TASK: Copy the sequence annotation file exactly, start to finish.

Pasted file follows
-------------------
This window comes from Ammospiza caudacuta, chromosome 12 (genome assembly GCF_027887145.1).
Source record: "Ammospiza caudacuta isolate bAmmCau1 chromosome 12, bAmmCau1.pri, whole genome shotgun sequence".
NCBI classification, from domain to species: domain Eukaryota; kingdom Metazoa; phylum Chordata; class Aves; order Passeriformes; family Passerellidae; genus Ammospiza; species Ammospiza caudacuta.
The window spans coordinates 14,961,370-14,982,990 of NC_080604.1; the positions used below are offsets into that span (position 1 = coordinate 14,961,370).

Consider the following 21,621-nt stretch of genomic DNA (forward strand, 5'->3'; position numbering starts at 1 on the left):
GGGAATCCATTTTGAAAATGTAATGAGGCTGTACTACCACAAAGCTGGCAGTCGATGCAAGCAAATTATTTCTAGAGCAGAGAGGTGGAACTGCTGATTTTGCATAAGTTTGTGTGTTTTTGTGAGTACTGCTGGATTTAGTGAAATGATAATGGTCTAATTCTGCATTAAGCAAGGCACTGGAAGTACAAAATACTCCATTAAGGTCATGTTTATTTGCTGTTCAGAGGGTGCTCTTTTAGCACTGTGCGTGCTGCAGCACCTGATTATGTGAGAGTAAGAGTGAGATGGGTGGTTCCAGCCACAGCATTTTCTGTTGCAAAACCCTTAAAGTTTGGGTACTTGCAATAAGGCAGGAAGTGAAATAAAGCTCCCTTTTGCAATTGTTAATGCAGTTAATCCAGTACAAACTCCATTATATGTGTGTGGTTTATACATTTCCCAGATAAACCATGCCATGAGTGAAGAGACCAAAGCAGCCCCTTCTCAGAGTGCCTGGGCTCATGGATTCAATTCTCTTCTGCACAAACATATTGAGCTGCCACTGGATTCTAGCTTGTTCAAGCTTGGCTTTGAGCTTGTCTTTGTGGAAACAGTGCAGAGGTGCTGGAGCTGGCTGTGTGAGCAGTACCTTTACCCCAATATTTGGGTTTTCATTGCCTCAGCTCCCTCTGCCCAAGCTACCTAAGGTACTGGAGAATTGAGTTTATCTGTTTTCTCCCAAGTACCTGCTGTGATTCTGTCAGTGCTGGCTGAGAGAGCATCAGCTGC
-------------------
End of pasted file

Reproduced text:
This window comes from Ammospiza caudacuta, chromosome 12 (genome assembly GCF_027887145.1).
Source record: "Ammospiza caudacuta isolate bAmmCau1 chromosome 12, bAmmCau1.pri, whole genome shotgun sequence".
NCBI classification, from domain to species: domain Eukaryota; kingdom Metazoa; phylum Chordata; class Aves; order Passeriformes; family Passerellidae; genus Ammospiza; species Ammospiza caudacuta.
The window spans coordinates 14,961,370-14,982,990 of NC_080604.1; the positions used below are offsets into that span (position 1 = coordinate 14,961,370).

Consider the following 21,621-nt stretch of genomic DNA (forward strand, 5'->3'; position numbering starts at 1 on the left):
GGGAATCCATTTTGAAAATGTAATGAGGCTGTACTACCACAAAGCTGGCAGTCGATGCAAGCAAATTATTTCTAGAGCAGAGAGGTGGAACTGCTGATTTTGCATAAGTTTGTGTGTTTTTGTGAGTACTGCTGGATTTAGTGAAATGATAATGGTCTAATTCTGCATTAAGCAAGGCACTGGAAGTACAAAATACTCCATTAAGGTCATGTTTATTTGCTGTTCAGAGGGTGCTCTTTTAGCACTGTGCGTGCTGCAGCACCTGATTATGTGAGAGTAAGAGTGAGATGGGTGGTTCCAGCCACAGCATTTTCTGTTGCAAAACCCTTAAAGTTTGGGTACTTGCAATAAGGCAGGAAGTGAAATAAAGCTCCCTTTTGCAATTGTTAATGCAGTTAATCCAGTACAAACTCCATTATATGTGTGTGGTTTATACATTTCCCAGATAAACCATGCCATGAGTGAAGAGACCAAAGCAGCCCCTTCTCAGAGTGCCTGGGCTCATGGATTCAATTCTCTTCTGCACAAACATATTGAGCTGCCACTGGATTCTAGCTTGTTCAAGCTTGGCTTTGAGCTTGTCTTTGTGGAAACAGTGCAGAGGTGCTGGAGCTGGCTGTGTGAGCAGTACCTTTACCCCAATATTTGGGTTTTCATTGCCTCAGCTCCCTCTGCCCAAGCTACCTAAGGTACTGGAGAATTGAGTTTATCTGTTTTCTCCCAAGTACCTGCTGTGATTCTGTCAGTGCTGGCTGAGAGAGCATCAGCTGC